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Documenting Cuba's Afrobeats: A Movement in the Making

A new film showcases the music and dance of bakosó, a burgeoning movement inspired by the arrival of African medical students to Cuba's second largest city from the mid-2000s onwards.

Bakosó: Afrobeats de Cuba, a new independent documentary from director Eli Jacobs-Fantauzzi, had its world premiere this week in Los Angeles at the Pan African Film & Arts Festival. The film showcases a burgeoning music and dance movement known as bakosó. Firmly rooted in Santiago de Cuba, where the film takes place, bakosó fuses contemporary African influences with Cuban culture and musical tradition.

Not to be confused with Afrobeat, Cuba's afrobeats are part of a global trend and the result of a unique cultural exchange captured in the film that involves medical students from African countries introducing Afropop, kuduro, semba, as well as an array of West African rhythms to artists in Santiago de Cuba, the island's second largest city.

Director Jacobs-Fantauzzi had been in Cuba years earlier when producer and DJ Isnay Rodríguez, better known as DJ Jigüe, noticed the connection between the emergence of bakosó in Santiago and the musical movement known as hiplife that had been the focus of Jacobs-Fantauzzi's second film, Homegrown: Hiplife in Ghana, which chronicles a group of musicians over the course of a decade.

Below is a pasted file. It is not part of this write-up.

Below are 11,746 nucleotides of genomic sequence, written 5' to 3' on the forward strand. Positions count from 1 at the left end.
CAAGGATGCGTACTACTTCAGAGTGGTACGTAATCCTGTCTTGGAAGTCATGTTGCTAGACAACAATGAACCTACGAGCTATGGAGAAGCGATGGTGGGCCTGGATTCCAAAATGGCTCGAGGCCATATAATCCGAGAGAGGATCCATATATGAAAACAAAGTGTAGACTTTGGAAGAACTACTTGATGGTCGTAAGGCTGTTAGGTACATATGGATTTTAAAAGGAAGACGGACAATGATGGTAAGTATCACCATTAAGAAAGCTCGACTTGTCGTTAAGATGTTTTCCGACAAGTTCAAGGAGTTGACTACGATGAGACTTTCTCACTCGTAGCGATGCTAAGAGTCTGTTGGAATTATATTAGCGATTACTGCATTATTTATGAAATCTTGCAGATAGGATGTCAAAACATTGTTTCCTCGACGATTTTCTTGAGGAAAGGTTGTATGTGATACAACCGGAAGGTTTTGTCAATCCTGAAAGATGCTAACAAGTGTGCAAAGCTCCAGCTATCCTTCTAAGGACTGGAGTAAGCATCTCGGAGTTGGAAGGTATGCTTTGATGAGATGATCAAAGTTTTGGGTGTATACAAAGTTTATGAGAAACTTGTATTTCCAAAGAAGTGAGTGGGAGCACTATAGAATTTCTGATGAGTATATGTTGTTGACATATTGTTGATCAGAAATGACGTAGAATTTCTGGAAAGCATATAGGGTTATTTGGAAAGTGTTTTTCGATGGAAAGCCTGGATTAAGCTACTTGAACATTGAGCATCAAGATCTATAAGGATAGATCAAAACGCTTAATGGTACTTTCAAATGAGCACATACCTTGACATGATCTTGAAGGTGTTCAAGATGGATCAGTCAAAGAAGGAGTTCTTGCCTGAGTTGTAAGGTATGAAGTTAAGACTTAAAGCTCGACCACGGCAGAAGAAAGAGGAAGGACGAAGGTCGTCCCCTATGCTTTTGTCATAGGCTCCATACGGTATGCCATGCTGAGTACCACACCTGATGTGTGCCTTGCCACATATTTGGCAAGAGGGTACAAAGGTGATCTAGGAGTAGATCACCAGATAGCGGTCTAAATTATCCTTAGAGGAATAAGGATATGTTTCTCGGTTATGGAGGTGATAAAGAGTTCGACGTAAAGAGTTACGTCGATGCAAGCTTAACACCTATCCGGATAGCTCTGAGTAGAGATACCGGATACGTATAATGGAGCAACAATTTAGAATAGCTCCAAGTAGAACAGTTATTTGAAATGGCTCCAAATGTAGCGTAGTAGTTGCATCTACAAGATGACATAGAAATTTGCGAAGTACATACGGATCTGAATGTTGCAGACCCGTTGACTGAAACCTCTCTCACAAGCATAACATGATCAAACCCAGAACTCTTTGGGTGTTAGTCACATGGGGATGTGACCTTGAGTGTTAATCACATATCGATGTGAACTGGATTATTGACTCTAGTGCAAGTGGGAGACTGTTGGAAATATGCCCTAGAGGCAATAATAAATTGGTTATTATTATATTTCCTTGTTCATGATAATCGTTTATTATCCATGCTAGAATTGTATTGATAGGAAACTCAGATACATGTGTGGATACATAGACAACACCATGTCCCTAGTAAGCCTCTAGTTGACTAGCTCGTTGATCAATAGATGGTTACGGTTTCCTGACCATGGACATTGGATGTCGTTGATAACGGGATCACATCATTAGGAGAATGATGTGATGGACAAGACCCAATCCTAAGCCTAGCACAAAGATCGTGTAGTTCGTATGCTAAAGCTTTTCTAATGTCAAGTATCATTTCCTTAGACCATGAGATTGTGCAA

Hiplife, which Jacobs-Fantauzzi describes as the precursor to the global phenomenon of afrobeats, with the former being absorbed into the latter, fuses a broad range of musical styles that have been appropriated by everyone from mainstream artists like Drake to fusion genres in other Latin American countries like Colombia, the Dominican Republic, and so on. Though not as widely known, bakosó is another evolution in this diasporic trend. "This is the latest version—direct from the continent, contemporary Africa," says Jacobs-Fantauzzi.